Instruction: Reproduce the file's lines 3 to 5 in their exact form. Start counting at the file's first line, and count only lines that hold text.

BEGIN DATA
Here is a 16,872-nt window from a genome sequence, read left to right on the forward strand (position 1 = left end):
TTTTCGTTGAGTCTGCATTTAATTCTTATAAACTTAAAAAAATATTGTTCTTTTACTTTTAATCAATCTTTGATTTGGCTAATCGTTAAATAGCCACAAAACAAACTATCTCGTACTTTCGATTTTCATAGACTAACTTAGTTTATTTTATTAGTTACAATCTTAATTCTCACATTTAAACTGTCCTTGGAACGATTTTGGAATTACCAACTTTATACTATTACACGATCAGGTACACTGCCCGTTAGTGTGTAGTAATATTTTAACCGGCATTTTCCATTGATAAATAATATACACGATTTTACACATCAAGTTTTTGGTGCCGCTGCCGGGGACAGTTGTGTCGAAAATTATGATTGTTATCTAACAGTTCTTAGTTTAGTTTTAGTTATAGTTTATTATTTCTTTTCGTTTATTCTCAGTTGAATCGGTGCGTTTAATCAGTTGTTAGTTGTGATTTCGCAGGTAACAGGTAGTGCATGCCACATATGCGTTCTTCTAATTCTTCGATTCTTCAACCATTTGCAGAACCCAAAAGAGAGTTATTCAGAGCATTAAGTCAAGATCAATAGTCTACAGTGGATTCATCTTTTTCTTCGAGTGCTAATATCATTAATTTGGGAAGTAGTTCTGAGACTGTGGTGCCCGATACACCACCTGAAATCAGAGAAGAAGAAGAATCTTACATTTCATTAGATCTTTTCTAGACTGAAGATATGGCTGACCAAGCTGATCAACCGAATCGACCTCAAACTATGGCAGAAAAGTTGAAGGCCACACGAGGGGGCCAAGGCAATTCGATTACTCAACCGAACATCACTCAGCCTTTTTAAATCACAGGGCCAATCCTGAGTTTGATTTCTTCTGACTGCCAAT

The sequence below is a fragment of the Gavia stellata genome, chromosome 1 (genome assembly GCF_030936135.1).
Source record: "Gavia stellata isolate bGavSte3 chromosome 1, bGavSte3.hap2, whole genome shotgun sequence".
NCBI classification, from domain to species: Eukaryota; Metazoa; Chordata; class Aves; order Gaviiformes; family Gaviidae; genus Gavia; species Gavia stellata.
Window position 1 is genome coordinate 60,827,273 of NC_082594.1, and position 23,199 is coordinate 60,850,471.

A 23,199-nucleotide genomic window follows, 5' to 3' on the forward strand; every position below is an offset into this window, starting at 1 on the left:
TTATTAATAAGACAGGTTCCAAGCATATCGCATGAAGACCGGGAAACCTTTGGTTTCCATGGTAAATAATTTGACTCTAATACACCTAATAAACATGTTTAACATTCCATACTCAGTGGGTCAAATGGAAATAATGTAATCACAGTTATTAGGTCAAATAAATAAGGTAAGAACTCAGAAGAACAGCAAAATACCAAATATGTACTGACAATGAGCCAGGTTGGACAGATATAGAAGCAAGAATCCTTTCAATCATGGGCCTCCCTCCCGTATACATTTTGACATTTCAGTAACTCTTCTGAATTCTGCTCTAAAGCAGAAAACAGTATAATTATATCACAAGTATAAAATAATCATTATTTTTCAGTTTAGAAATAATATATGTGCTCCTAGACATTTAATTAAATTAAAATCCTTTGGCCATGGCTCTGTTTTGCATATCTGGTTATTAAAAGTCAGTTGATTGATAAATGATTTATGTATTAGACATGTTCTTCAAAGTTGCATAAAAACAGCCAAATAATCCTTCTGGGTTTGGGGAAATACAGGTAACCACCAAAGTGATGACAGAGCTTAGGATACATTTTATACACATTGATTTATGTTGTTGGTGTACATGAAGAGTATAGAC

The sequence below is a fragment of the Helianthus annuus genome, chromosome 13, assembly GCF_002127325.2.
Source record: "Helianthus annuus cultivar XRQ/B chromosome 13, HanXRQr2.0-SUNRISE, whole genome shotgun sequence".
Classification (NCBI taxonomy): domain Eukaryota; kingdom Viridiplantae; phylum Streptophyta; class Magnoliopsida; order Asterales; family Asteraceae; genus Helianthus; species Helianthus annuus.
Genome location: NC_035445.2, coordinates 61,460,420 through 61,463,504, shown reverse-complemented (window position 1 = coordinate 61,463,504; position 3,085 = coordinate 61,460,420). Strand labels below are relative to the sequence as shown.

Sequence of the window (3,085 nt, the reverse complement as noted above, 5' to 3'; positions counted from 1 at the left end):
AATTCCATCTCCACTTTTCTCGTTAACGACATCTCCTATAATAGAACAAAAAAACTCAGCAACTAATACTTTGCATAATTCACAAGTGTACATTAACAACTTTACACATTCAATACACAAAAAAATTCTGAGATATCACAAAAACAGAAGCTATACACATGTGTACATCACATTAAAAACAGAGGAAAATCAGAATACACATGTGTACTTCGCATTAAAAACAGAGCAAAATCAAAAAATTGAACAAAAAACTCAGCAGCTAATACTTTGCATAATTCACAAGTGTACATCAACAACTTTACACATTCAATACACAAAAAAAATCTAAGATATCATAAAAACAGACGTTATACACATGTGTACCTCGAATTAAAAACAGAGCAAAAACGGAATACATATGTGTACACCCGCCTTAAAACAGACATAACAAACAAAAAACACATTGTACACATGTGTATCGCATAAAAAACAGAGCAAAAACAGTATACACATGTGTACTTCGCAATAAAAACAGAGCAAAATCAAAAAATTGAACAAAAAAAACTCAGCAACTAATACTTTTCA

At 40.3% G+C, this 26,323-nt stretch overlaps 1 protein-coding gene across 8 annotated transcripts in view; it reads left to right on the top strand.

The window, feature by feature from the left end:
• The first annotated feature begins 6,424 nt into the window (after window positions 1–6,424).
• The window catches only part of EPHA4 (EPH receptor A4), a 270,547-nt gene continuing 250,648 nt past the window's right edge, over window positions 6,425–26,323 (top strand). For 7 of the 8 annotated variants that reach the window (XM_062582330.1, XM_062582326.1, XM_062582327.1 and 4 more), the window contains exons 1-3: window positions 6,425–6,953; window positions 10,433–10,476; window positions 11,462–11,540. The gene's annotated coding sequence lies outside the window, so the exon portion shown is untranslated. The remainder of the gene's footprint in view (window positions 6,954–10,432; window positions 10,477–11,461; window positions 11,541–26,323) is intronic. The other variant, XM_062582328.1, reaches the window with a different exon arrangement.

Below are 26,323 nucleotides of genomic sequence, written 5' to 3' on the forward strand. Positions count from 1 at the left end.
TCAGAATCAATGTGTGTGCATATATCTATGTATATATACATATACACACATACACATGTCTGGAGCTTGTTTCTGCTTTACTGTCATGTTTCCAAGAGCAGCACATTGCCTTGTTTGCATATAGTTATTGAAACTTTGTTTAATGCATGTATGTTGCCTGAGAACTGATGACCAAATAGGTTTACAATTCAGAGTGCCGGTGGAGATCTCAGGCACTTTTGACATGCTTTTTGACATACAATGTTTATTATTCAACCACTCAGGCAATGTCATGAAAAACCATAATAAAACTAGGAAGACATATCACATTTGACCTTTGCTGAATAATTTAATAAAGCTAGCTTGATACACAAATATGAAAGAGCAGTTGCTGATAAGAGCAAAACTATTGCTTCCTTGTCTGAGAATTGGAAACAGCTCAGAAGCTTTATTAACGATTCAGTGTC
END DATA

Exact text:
The sequence below is a fragment of the Gavia stellata genome, chromosome 1 (genome assembly GCF_030936135.1).
Source record: "Gavia stellata isolate bGavSte3 chromosome 1, bGavSte3.hap2, whole genome shotgun sequence".
NCBI classification, from domain to species: Eukaryota; Metazoa; Chordata; class Aves; order Gaviiformes; family Gaviidae; genus Gavia; species Gavia stellata.